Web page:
Nevada’s powerful casino workers’ union rallied Tuesday in support of a bill slowly moving through the Legislature that would give state employees the right to bargain collectively.
Dozens of members of Culinary Workers Union Local 226 joined state workers and members of a public employees union to warn lawmakers and the governor that they consider it the most important labor legislation this year and will be closely watching what happens with less than three weeks left in the session.
D. Taylor, a former culinary union president and current president of the union’s national affiliate Unite Here, said at the rally in Las Vegas that union members worked hard to elect Democratic Gov. Steve Sisolak and a Democratically controlled Legislature where leaders all say they support collective bargaining.
“We will judge people by not what they say but by what they do. Because nobody likes to be betrayed,” Taylor said.
Sisolak has said he supports giving workers the right to collectively bargain but hasn’t said if he’d sign the bill.
Supporters say the bill would give about 20,000 state workers such as prison guards, janitors and secretaries the ability to secure better wages and working conditions while curbing turnover.
Teachers, members of the Nevada National Guard and workers in managerial roles would not be covered, and the legislation would not authorize workers to strike.
Republicans, conservatives and business groups opposing the legislation say it would be costly for the state and hamstring efforts to rein in costs during an economic downturn.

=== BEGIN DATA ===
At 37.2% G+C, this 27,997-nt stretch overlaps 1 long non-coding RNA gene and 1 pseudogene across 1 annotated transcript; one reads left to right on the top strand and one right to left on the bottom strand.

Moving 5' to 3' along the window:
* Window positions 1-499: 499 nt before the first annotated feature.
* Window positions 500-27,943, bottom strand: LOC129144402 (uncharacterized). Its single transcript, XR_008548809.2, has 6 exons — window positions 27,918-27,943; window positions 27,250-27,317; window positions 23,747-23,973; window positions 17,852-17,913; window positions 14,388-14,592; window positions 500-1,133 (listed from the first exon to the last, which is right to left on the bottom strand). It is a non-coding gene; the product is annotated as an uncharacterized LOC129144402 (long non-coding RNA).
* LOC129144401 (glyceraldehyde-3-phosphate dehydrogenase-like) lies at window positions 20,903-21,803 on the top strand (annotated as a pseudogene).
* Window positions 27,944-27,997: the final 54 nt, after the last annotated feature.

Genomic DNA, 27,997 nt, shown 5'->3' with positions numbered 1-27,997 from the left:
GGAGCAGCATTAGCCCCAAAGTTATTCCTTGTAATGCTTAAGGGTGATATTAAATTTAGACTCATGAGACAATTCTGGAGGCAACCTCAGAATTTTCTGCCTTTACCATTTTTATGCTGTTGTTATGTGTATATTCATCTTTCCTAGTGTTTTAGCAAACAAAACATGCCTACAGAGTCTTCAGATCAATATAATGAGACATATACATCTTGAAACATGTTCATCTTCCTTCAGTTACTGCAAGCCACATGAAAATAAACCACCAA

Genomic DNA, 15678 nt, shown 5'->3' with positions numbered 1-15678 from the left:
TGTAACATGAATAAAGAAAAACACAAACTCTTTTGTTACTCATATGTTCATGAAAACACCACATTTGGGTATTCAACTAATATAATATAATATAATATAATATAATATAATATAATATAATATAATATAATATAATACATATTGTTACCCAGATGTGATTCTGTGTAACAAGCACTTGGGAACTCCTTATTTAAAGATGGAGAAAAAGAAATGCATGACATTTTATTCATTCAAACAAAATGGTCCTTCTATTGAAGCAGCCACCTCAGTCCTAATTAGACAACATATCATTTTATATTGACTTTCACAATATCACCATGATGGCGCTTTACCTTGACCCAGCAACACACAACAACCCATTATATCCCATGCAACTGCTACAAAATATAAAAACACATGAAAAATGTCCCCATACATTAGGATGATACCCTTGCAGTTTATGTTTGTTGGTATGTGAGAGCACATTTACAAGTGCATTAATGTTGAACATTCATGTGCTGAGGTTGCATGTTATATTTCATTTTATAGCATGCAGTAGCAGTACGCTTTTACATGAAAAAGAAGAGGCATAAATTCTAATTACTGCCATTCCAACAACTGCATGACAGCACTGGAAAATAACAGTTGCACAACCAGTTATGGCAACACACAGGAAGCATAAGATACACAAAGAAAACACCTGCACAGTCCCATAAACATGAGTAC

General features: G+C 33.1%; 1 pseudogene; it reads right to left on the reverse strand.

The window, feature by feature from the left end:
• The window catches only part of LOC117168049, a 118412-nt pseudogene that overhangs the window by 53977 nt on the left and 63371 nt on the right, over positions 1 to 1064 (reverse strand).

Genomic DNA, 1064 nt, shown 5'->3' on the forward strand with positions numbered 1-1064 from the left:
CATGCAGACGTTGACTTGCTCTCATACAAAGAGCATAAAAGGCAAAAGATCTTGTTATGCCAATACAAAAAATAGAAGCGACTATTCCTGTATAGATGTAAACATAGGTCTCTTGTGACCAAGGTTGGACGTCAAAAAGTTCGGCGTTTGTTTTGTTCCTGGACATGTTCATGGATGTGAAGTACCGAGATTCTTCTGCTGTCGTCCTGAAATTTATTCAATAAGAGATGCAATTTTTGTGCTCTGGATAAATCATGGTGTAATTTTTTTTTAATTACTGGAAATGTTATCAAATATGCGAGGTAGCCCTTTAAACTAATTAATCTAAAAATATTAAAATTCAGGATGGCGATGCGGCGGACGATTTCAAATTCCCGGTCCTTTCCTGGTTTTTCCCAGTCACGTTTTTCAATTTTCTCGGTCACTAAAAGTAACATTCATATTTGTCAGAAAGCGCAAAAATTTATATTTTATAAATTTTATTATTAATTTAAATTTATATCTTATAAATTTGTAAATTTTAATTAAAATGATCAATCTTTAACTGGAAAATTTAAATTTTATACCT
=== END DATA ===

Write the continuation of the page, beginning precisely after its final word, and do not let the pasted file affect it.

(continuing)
The bill is awaiting a hearing by the Senate Finance Committee and from there needs to be considered by the full Senate and Assembly.
Henderson Democratic Sen. Joyce Woodhouse, who chairs the committee, said the bill would not get a hearing until the governor’s office wraps up some discussion with stakeholders, including the American Federation of State, County and Municipal Employees, a public employees union with about 3,100 state workers among its membership.
Woodhouse said she did not know what was being discussed.
Sisolak’s spokeswoman Helen Kalla said the governor’s office has been working closely with stakeholders and lawmakers “to explore all options to empower state workers to bargain collectively in the years ahead.”
She did not answer questions about whether they were working on changes to the measure.
Harry Schiffman, president of AFSCME Local 4041, said he’s not aware of any changes in the works or anything holding up the bill.
The union did not answer follow-up questions about talks with the governor’s office.